The scaffold houses the listed church of Frogner in Rumric. Old ceiling tiles are picked up.
New roof tiles come now – with solar panels.
“It’s very similar to the old cells, especially when we get the beautiful solar cell up here,” says the churchwarden of the Lillestrom Church Joint Council, Peter Stroman.
Today, ceiling tiles are forty years old. Its total weight is 22 tons.
The cost of replacing it is approximately two million kroner.
But it pays off in the long run. The purchasing power bill will be much lower.
– They will produce approximately 14,700 kilowatt-hours per year on average. It will cover roughly two-thirds of our energy needs, Stroman says of solar cells.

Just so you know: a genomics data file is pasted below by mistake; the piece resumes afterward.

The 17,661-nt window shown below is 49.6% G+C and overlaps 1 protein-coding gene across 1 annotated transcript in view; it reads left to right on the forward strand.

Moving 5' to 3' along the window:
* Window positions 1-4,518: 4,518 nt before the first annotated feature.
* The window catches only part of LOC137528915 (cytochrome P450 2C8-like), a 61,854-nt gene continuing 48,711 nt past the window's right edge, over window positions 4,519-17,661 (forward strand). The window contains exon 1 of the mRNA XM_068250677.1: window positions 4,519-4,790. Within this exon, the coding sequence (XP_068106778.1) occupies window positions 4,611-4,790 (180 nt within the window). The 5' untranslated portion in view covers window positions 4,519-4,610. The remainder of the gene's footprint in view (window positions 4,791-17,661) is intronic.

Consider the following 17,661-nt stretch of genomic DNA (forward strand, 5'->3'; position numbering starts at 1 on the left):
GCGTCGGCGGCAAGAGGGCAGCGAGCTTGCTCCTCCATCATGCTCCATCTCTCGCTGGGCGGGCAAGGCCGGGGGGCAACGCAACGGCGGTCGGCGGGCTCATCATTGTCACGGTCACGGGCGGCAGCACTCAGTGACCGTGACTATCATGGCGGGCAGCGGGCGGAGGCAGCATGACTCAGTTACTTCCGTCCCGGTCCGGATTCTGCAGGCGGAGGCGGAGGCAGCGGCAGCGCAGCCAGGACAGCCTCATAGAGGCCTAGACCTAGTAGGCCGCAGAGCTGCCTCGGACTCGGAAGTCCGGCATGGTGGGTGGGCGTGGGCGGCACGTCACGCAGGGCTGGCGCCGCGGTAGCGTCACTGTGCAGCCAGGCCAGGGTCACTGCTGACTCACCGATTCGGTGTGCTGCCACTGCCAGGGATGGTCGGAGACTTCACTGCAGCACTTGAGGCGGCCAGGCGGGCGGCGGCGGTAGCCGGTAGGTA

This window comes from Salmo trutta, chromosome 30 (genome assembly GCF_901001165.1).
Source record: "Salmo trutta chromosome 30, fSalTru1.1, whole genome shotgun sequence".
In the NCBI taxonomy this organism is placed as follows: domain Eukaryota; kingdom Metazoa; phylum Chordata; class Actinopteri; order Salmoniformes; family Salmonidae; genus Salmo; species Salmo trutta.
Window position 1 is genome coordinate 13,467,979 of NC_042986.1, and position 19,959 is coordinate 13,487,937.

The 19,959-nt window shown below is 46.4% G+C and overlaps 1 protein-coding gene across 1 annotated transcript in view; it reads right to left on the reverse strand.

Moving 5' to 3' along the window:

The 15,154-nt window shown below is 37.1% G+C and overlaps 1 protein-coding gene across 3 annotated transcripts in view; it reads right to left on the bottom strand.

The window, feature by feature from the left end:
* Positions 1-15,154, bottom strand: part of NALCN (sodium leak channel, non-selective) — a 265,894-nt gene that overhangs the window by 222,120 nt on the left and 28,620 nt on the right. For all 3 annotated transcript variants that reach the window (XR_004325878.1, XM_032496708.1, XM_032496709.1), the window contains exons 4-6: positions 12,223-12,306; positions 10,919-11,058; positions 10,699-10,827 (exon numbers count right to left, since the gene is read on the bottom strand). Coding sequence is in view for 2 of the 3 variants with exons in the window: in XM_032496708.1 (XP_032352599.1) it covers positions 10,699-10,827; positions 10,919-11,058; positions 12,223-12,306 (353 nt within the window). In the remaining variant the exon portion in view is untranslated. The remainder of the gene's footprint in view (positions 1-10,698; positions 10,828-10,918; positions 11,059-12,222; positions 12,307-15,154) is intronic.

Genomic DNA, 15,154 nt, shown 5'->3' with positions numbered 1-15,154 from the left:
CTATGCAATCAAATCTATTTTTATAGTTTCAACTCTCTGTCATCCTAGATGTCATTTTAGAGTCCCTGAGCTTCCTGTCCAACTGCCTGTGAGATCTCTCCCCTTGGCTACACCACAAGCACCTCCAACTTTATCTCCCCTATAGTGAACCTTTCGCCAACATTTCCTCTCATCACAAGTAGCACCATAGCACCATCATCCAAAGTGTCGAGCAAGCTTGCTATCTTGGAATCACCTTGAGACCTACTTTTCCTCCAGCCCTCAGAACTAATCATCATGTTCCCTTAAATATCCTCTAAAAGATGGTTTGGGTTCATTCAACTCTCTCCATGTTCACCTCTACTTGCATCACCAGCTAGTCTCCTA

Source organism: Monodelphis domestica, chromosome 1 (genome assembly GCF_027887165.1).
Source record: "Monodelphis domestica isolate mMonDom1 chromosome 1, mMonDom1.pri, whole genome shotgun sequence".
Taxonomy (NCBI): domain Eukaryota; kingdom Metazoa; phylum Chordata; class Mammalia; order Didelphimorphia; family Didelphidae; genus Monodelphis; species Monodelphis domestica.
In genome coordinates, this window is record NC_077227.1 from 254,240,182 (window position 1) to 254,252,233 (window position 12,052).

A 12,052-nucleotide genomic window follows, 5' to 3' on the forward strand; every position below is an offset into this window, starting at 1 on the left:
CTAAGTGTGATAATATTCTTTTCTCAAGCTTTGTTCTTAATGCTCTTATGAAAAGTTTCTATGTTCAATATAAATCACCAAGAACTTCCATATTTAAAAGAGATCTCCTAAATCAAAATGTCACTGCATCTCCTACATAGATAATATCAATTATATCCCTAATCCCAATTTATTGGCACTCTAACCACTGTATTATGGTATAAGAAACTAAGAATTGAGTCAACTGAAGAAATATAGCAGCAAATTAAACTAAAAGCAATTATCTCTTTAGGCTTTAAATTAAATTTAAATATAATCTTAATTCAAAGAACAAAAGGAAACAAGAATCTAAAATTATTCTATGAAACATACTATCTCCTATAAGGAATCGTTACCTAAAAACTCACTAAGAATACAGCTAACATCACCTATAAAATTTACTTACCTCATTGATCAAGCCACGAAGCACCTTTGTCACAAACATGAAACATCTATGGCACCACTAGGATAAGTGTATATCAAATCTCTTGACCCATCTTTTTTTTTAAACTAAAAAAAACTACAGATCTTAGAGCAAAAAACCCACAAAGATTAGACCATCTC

With the price of electricity last year reaching NOK 3, they will then save NOK 44,000. In addition, the church will have heat pumps, so the savings will be higher, Stroman says.
Require more people to think about saving energy
The National Monuments Authority approved the application submitted by the Lillestrom Joint Church Council.
Earlier this year, they came up with guidelines for solar energy in listed buildings.
-We have an exciting, important and valuable cultural heritage and we want to improve energy efficiency. It can go well if you’re creative and find good solutions, says national archaeologist Hanna Jeeran.
First church out
Frogner’s church will be the first listed church to follow the advice of the National Monuments Council.
Riksantikvarin hopes more will follow suit.
She thinks we’ll see more of this in the coming years.
– It is also important that we hope and invest in different types of products that adapt to the different churches and other cultural attractions that exist in Norway.
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